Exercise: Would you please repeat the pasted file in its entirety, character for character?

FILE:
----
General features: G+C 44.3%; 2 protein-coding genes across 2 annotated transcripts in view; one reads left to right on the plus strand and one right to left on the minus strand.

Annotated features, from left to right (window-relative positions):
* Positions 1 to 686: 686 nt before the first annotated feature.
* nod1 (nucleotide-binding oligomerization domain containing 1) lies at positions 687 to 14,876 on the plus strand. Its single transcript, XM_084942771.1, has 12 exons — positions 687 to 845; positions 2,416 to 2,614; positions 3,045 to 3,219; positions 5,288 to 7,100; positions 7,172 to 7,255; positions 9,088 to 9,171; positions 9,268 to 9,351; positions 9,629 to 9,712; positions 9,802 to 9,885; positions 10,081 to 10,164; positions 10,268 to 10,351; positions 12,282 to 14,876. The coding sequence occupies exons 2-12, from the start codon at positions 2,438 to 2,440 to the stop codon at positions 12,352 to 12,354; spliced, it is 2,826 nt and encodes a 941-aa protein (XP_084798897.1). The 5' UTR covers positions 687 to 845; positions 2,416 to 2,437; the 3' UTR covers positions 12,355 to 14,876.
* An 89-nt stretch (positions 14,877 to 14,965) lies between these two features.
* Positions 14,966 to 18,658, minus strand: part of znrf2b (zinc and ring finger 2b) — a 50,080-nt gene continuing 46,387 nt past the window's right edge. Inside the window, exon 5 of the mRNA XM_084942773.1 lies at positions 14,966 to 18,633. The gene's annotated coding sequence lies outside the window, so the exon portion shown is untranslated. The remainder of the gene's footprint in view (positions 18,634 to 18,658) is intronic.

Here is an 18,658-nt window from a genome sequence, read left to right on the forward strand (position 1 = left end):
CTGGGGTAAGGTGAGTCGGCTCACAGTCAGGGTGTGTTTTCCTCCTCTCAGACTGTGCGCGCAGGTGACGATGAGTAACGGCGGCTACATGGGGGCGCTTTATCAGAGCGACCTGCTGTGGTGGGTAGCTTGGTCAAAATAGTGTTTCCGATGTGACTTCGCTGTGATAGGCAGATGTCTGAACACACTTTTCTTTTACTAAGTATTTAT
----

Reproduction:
General features: G+C 44.3%; 2 protein-coding genes across 2 annotated transcripts in view; one reads left to right on the plus strand and one right to left on the minus strand.

Annotated features, from left to right (window-relative positions):
* Positions 1 to 686: 686 nt before the first annotated feature.
* nod1 (nucleotide-binding oligomerization domain containing 1) lies at positions 687 to 14,876 on the plus strand. Its single transcript, XM_084942771.1, has 12 exons — positions 687 to 845; positions 2,416 to 2,614; positions 3,045 to 3,219; positions 5,288 to 7,100; positions 7,172 to 7,255; positions 9,088 to 9,171; positions 9,268 to 9,351; positions 9,629 to 9,712; positions 9,802 to 9,885; positions 10,081 to 10,164; positions 10,268 to 10,351; positions 12,282 to 14,876. The coding sequence occupies exons 2-12, from the start codon at positions 2,438 to 2,440 to the stop codon at positions 12,352 to 12,354; spliced, it is 2,826 nt and encodes a 941-aa protein (XP_084798897.1). The 5' UTR covers positions 687 to 845; positions 2,416 to 2,437; the 3' UTR covers positions 12,355 to 14,876.
* An 89-nt stretch (positions 14,877 to 14,965) lies between these two features.
* Positions 14,966 to 18,658, minus strand: part of znrf2b (zinc and ring finger 2b) — a 50,080-nt gene continuing 46,387 nt past the window's right edge. Inside the window, exon 5 of the mRNA XM_084942773.1 lies at positions 14,966 to 18,633. The gene's annotated coding sequence lies outside the window, so the exon portion shown is untranslated. The remainder of the gene's footprint in view (positions 18,634 to 18,658) is intronic.

Here is an 18,658-nt window from a genome sequence, read left to right on the forward strand (position 1 = left end):
CTGGGGTAAGGTGAGTCGGCTCACAGTCAGGGTGTGTTTTCCTCCTCTCAGACTGTGCGCGCAGGTGACGATGAGTAACGGCGGCTACATGGGGGCGCTTTATCAGAGCGACCTGCTGTGGTGGGTAGCTTGGTCAAAATAGTGTTTCCGATGTGACTTCGCTGTGATAGGCAGATGTCTGAACACACTTTTCTTTTACTAAGTATTTAT